Friday, October 21, 2011

Isivivable Are Among Women

When I was a boy, I saw Al Pacino in  . . . And Justice for All. Inspired by the film, I decided to be a lawyer when I grew up.

I was good with words, so everyone encouraged that. My mom, who always seemed to be convinced that one had to be handsome to be a lawyer (and seeing through the complimentary glasses that are standard-mom-issue), was sure that I was a double-threat.

What I saw in that film was a guy who was willing to sacrifice a career for what was right -- a guy who saw the flaws in the legal system and decided to stand up against them ("You're out of order! You're out of order! The whole trial is out of order!"), whatever the cost. The drama of this appealed to me, too -- as did the dramatic element of arguing a case in front of an audience.

(I was always actorish. I still am. I read to my kids and do voices for every character -- that sort of thing. My one stint on the stage was as Hamlet, in college. I kid you not, though I'm not sure how good I was. [Clearly, I have always tended to jump right in.] At the very least, I learned a little about fencing.)

So, the film swept me up. But when I learned that law was a little less Pacinoesque, I turned aside from the idea of becoming a lawyer and moved on to the more fertile fields of Musicland.

My thoughts on community the other day sent me into the labyrinth while I was driving today and I started to think of how we condition kids ("community is good" ) and it got me thinking about "The Pledge of Allegiance."

I used to read it on the PA of my school every morning. When I did, I got some complaints. Some teachers said I wasn't saying it right -- that the kids couldn't follow because (essentially) I wasn't reading it mechanically. I was phrasing it to make sense and that, apparently, was distracting.


Once, in church as a kid, I sat behind an old lady who was saying the "Hail Mary." She was doing the rosary and she kept saying "blessed are among women." I couldn't help wonder how she could mean what she was saying when what she was saying made no sense to her.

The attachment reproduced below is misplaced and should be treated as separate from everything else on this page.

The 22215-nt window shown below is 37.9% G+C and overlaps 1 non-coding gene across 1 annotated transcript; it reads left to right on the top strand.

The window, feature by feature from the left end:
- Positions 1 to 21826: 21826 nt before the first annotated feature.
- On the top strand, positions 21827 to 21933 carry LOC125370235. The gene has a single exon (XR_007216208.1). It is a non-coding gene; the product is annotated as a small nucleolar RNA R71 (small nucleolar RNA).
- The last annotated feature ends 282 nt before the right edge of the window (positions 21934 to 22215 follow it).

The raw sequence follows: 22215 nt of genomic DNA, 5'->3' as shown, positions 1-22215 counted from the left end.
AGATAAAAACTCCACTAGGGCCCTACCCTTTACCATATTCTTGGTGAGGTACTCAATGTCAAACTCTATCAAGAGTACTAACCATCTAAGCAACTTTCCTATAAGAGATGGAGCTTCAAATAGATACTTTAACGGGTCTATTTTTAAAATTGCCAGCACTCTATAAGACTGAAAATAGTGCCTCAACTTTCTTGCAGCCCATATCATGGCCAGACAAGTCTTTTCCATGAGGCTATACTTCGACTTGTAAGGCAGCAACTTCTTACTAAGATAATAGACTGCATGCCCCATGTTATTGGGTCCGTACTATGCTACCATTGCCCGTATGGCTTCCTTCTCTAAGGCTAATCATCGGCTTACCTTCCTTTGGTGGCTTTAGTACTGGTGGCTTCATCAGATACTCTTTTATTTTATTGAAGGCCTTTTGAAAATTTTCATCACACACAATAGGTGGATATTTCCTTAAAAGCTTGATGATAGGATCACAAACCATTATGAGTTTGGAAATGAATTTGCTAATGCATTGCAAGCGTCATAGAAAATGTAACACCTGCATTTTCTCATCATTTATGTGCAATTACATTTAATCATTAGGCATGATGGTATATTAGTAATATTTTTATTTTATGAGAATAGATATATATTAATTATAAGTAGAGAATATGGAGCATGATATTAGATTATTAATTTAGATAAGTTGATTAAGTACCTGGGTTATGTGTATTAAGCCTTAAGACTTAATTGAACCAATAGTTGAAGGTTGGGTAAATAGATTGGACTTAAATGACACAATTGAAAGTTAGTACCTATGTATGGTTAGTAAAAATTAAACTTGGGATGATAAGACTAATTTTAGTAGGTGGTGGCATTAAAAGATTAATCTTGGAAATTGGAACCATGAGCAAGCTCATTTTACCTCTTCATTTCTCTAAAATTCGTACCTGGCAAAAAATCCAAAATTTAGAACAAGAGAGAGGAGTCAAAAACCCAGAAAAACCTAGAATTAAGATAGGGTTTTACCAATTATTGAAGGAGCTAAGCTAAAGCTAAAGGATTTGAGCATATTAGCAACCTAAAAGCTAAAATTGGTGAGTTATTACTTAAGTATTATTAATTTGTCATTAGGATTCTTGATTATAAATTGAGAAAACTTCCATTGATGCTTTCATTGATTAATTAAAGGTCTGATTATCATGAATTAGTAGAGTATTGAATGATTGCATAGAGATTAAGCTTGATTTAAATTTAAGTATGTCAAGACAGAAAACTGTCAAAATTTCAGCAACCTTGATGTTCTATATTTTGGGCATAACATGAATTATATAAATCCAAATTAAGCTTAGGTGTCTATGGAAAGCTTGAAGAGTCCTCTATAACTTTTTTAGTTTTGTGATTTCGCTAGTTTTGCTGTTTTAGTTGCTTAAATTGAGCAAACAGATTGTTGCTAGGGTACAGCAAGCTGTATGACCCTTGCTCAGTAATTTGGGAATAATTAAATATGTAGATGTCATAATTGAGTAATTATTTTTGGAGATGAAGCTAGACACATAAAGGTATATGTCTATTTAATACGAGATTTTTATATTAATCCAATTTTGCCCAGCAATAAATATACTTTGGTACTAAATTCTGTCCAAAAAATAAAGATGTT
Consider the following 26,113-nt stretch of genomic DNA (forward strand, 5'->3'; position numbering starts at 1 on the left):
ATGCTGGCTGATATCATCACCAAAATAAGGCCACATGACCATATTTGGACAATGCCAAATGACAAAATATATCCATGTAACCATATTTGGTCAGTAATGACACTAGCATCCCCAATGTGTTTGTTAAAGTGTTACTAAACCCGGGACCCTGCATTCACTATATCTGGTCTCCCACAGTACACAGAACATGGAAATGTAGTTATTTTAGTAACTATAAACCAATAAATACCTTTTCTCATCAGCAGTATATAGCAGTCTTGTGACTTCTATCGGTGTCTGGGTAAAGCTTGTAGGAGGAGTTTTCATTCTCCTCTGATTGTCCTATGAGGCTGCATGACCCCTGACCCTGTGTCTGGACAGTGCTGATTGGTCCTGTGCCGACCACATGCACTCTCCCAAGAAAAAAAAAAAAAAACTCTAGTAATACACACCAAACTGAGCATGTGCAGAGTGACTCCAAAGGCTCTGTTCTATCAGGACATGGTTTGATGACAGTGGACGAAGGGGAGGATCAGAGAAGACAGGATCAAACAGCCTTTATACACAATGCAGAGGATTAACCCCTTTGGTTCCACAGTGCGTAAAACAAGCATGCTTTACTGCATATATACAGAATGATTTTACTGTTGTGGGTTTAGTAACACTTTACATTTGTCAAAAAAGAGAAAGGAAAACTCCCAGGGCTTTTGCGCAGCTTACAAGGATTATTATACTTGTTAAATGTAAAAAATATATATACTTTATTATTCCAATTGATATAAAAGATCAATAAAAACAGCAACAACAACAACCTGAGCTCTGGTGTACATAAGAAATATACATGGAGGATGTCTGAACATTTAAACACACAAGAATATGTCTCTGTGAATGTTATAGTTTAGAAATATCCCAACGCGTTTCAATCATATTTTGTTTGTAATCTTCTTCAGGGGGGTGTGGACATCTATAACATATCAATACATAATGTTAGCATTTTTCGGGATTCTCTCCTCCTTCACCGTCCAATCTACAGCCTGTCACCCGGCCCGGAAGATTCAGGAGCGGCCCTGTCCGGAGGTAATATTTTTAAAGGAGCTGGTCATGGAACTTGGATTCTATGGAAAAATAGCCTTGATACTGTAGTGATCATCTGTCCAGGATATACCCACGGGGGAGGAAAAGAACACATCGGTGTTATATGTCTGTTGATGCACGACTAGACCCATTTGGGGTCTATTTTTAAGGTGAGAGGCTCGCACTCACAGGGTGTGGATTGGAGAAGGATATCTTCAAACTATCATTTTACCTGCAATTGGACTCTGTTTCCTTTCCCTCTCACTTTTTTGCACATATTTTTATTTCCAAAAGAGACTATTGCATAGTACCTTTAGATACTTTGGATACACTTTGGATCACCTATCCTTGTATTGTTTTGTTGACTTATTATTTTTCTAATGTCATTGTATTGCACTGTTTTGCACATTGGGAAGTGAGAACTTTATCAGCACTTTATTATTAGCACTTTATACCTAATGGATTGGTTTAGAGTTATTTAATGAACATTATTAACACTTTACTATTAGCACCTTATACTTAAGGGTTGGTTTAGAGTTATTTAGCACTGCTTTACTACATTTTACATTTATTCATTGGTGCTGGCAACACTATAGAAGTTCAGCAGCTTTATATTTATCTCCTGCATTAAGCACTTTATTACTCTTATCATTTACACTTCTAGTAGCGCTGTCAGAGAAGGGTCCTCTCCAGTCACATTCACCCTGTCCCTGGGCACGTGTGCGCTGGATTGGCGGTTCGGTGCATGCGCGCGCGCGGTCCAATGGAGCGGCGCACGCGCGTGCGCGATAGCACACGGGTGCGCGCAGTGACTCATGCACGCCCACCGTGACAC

We learn these things as kids: prayers and pledges. But we learn them before we are capable of understanding their weight. We pledge allegiance to a country before we know what it means to pledge allegiance -- or even what a country is.

Well, I remembered "The Pledge of Allegiance" being in . . . And Justice for All and I remembered how the kids clearly didn't understand what they were saying. Listen to them; you can hear it in the trailer here:

Watching this sort of tore me in half. I became that kid again, for a minute ("Maybe I should have been a lawyer . . ." ) and, at the same time, I was the cynical adult ("This is how the system of government and law smashes good, well-intentioned people. . .) who heard kids being indoctrinated into a carnivorous system they couldn't understand.

Lately, I have been walking around feeling like a guy in a horror movie who sees the ghost no one else does. I see a world that has built its structure and I see us all crawling over the bars and joints of that structure, like hive-minded insects. This feeling is more than rebellion and less than the workings of a mind that's plotting to build a cabin in the Yukon.

I see the brainwashing going on, but I also see the need for order. But when those kids say words of commitment and lifelong dedication that they don't understand, it chills my blood. I suppose the sane minority is always going to look insane and there is nothing that can be done . . .

 . . . nothing but to create one's own place and to work at being left alone.

And here I am, sitting on the steps of the Hall of Justice, getting greeted by one of the "sane":

There sure is somethin' funny goin' on.

1 comment:

  1. "I see the brainwashing going on, but I also see the need for order."
    The battle between order, and individuality, it rages on...Funny thing is, I don't see a battle here, I see a demand for order from people who dont want that order questioned. I'm not saying things are built in a conspiracy theory sort of way. What I mean to say is, though order is important, I believe it would be easier to attain through open debate and spread of why things are better done a certain way, not a mentality of "this is how its done...just do it. Dont question it, I'm in charge because I'm older, better educated, etc..."